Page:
NASA has released a new atlas and catalog of the entire infrared sky with more than a half billion stars and galaxies many of which have never been seen before.
Scientists used the images taken by the Wide-field Infrared Survey Explorer (WISE) mission, which was launched in 2009.
“Today, WISE delivers the fruit of 14 years of effort to the astronomical community,” said Edward Wright, WISE principal investigator at the University of California, Los Angeles (UCLA).
WISE mapped the entire sky in 2010 and collected more than 2.7 million images that provided scientists with more than 15 trillion bytes of data.
Astronomers analyzed the data and then combined them into an atlas of more than 18,000 images and a catalog of the properties of more than 560 million individual objects.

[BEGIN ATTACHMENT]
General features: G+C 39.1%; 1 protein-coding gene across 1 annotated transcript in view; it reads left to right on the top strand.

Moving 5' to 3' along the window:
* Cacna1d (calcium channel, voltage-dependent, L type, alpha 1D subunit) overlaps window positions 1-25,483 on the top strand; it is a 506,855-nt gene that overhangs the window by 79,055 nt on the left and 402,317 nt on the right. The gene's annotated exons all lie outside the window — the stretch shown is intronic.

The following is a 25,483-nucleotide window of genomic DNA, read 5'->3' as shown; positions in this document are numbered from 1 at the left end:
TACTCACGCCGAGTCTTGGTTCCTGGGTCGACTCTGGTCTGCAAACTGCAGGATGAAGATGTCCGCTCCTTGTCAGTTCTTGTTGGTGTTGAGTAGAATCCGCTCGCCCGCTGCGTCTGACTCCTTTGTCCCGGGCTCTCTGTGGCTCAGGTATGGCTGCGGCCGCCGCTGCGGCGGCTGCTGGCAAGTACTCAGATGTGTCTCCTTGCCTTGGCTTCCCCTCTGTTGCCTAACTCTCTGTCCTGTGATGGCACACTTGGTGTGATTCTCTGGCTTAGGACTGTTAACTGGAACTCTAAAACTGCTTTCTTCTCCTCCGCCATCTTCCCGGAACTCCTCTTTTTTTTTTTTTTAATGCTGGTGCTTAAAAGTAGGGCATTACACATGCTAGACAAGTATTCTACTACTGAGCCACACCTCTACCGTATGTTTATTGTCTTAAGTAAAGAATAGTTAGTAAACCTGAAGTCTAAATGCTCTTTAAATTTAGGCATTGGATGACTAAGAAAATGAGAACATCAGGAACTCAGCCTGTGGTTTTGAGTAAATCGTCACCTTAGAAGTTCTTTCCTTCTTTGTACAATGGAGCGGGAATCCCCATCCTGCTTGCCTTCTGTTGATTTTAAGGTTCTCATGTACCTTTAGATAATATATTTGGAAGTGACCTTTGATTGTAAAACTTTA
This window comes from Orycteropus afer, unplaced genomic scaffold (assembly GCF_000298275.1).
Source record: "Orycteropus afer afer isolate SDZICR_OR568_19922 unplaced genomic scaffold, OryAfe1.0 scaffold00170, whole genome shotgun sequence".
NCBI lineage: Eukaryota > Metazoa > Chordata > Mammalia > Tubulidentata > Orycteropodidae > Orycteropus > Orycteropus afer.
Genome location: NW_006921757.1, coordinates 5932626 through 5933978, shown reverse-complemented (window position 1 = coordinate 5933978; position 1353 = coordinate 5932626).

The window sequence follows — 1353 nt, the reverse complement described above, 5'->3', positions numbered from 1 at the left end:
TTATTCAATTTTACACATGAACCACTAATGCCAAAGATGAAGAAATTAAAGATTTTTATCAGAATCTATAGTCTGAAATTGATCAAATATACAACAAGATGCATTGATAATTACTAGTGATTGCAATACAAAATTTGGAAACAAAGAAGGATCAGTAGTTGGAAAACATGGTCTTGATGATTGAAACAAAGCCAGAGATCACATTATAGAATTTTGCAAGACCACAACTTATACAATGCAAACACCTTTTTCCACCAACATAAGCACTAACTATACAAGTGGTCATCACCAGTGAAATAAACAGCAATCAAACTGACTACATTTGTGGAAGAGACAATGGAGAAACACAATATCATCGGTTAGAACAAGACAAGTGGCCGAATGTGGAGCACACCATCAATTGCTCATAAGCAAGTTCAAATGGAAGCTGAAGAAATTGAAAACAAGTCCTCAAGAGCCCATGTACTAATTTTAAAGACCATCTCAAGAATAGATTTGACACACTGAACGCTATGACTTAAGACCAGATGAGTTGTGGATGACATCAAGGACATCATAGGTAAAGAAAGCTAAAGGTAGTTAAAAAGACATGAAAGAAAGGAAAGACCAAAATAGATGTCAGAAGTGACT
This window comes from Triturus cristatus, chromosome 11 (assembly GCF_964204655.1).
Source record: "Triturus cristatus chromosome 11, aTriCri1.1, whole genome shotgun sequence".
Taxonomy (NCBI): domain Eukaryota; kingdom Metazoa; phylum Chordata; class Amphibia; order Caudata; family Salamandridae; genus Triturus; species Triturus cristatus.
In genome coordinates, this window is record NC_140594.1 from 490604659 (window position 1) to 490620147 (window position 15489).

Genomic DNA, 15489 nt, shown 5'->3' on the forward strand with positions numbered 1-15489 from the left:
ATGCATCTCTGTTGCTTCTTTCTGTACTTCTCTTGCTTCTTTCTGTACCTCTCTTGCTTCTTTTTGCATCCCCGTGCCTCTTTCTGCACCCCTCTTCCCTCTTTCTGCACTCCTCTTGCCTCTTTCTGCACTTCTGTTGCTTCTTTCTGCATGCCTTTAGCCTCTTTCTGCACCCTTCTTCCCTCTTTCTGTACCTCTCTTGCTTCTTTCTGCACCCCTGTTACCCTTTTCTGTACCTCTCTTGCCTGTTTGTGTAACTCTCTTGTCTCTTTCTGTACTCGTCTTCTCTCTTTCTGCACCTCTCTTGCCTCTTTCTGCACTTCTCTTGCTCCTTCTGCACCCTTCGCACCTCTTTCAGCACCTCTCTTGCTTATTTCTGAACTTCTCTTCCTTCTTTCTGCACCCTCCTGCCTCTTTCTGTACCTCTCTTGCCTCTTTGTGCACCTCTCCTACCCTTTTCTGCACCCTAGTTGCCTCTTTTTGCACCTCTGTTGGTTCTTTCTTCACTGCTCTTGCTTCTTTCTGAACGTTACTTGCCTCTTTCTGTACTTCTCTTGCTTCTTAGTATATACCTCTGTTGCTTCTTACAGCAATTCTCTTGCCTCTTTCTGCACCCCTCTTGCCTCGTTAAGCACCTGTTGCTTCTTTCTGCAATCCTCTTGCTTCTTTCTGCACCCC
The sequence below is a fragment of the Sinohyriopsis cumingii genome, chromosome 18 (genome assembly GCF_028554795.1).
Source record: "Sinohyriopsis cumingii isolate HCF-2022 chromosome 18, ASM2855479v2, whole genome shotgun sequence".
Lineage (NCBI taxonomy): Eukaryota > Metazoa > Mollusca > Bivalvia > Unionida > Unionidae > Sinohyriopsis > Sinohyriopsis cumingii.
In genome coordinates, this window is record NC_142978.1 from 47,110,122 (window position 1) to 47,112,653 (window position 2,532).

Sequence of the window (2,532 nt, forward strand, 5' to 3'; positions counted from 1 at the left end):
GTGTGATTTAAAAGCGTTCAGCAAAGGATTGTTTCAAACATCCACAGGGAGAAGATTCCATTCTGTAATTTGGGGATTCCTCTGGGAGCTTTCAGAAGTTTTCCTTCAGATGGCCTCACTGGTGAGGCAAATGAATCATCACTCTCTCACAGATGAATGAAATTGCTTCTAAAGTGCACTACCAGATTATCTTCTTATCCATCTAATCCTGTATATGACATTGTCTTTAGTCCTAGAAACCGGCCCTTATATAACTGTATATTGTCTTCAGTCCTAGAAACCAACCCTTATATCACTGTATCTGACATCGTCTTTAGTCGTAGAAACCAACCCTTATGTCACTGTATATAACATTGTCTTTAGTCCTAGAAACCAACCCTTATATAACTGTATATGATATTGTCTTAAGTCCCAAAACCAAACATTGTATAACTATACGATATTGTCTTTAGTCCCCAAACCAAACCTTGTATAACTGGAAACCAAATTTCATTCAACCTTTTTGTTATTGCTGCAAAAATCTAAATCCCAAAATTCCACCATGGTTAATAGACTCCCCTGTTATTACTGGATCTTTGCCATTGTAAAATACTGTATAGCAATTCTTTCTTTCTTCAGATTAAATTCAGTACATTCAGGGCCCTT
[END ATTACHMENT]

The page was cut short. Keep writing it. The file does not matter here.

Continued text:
The new observations have helped astronomers and scientists discover a poll of near-Earth asteroids, new classes of stars as well as the first known “Trojan” asteroid.
“With the release of the all-sky catalog and atlas, WISE joins the pantheon of great sky surveys that have led to many remarkable discoveries about the universe,” said lead WISE data processing expert Roc Cutri.
“It will be exciting and rewarding to see the innovative ways the science and educational communities will use WISE in their studies now that they have the data at their fingertips.”
Scientists have so far published about 100 study papers on the results of the new observations.
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